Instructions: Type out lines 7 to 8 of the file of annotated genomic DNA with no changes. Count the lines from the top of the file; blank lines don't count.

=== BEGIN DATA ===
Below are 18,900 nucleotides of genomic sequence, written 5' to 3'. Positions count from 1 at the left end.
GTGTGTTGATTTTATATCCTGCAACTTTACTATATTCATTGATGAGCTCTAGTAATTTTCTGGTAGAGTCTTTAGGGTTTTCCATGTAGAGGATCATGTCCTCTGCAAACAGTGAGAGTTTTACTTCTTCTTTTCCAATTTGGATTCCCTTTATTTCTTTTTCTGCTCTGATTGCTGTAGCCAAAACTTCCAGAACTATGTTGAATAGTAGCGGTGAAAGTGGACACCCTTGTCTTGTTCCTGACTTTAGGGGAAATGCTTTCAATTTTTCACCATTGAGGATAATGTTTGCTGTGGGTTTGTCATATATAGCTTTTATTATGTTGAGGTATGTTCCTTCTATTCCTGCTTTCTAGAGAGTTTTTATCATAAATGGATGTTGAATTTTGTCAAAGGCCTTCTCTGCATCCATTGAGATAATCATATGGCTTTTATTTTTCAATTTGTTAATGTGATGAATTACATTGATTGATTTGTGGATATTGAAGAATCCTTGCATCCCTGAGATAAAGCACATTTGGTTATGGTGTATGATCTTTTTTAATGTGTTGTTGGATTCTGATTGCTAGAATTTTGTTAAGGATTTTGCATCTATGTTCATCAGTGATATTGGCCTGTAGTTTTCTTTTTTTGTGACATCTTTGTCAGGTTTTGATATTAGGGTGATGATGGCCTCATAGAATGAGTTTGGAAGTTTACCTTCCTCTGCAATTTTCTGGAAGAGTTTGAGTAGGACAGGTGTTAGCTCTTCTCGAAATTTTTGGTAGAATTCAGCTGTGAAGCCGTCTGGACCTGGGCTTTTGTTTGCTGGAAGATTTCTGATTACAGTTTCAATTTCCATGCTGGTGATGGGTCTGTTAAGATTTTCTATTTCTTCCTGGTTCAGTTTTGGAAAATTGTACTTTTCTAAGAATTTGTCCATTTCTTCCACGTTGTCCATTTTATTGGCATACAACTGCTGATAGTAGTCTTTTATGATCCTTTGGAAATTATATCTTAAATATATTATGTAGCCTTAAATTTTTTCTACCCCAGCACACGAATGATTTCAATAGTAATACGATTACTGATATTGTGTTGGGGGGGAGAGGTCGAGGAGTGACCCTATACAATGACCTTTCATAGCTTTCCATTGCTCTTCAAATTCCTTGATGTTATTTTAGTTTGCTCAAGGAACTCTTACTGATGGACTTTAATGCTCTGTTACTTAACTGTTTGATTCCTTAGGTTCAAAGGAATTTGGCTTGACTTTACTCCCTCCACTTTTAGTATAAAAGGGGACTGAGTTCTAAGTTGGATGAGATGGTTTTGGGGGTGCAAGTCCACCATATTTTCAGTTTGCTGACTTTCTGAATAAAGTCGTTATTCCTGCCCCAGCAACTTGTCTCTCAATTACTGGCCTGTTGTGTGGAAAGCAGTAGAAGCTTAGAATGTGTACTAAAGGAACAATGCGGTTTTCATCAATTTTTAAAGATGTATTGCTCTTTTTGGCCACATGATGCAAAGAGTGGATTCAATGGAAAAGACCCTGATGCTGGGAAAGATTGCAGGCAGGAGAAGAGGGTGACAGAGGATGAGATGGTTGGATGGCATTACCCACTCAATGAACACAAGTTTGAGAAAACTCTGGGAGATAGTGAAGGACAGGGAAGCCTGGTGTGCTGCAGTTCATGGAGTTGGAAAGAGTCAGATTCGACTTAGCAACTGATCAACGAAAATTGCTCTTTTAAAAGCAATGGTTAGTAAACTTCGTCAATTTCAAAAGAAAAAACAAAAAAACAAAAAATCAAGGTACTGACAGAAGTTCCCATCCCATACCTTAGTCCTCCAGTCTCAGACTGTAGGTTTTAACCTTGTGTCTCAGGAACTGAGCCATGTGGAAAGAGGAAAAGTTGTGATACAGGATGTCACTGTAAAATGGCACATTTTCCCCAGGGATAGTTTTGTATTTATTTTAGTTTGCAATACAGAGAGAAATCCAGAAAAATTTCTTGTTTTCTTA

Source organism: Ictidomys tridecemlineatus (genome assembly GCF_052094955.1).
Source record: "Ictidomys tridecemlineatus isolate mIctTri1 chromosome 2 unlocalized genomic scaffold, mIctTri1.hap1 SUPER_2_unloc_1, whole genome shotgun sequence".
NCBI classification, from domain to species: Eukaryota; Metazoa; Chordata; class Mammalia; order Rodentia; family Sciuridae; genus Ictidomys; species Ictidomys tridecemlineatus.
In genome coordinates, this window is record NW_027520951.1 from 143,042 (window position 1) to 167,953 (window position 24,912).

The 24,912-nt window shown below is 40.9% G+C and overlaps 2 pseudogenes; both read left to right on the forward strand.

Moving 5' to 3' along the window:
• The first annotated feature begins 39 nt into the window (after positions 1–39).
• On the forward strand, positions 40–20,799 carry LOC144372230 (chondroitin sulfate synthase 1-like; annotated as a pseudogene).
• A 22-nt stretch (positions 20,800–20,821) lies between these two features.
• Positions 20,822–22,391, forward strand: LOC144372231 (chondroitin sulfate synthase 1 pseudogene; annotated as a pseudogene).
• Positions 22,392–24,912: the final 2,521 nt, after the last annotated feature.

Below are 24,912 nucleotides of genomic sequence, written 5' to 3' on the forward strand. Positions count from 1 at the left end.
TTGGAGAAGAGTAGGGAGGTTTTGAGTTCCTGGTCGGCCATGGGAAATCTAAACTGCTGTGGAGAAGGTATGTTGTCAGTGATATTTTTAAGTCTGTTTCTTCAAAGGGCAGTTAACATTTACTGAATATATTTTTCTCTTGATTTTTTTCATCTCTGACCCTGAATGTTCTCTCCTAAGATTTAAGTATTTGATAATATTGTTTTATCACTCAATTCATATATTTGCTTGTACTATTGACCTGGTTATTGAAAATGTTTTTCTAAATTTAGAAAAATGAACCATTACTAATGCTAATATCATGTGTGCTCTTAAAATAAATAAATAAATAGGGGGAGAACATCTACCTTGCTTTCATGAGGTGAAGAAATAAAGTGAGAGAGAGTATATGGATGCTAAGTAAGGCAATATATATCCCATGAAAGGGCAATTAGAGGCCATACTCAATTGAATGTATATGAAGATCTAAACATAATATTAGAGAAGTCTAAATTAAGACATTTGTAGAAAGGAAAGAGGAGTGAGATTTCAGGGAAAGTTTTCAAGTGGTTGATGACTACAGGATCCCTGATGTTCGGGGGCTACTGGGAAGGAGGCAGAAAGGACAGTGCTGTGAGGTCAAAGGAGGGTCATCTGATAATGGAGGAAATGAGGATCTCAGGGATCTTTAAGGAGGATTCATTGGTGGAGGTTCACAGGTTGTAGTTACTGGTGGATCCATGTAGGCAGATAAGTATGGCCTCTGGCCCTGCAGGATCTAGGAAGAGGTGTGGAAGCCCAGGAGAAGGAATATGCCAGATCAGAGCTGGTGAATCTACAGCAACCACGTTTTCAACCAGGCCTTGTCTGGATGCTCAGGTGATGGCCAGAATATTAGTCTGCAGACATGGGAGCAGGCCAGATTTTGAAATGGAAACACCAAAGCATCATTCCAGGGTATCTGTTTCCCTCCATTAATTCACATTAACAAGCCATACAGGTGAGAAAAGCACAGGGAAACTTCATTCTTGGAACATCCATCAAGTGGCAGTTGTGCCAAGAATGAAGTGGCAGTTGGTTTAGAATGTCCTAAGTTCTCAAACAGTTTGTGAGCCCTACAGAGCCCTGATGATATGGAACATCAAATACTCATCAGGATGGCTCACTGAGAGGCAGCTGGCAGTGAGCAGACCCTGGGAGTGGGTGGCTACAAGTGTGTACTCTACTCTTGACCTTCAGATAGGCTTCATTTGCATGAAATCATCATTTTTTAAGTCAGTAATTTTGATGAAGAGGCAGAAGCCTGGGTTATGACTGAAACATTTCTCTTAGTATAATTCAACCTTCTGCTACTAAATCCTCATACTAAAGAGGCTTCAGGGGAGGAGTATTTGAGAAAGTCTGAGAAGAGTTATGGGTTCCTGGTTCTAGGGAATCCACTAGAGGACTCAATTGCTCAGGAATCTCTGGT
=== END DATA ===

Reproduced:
The 24,912-nt window shown below is 40.9% G+C and overlaps 2 pseudogenes; both read left to right on the forward strand.

Moving 5' to 3' along the window: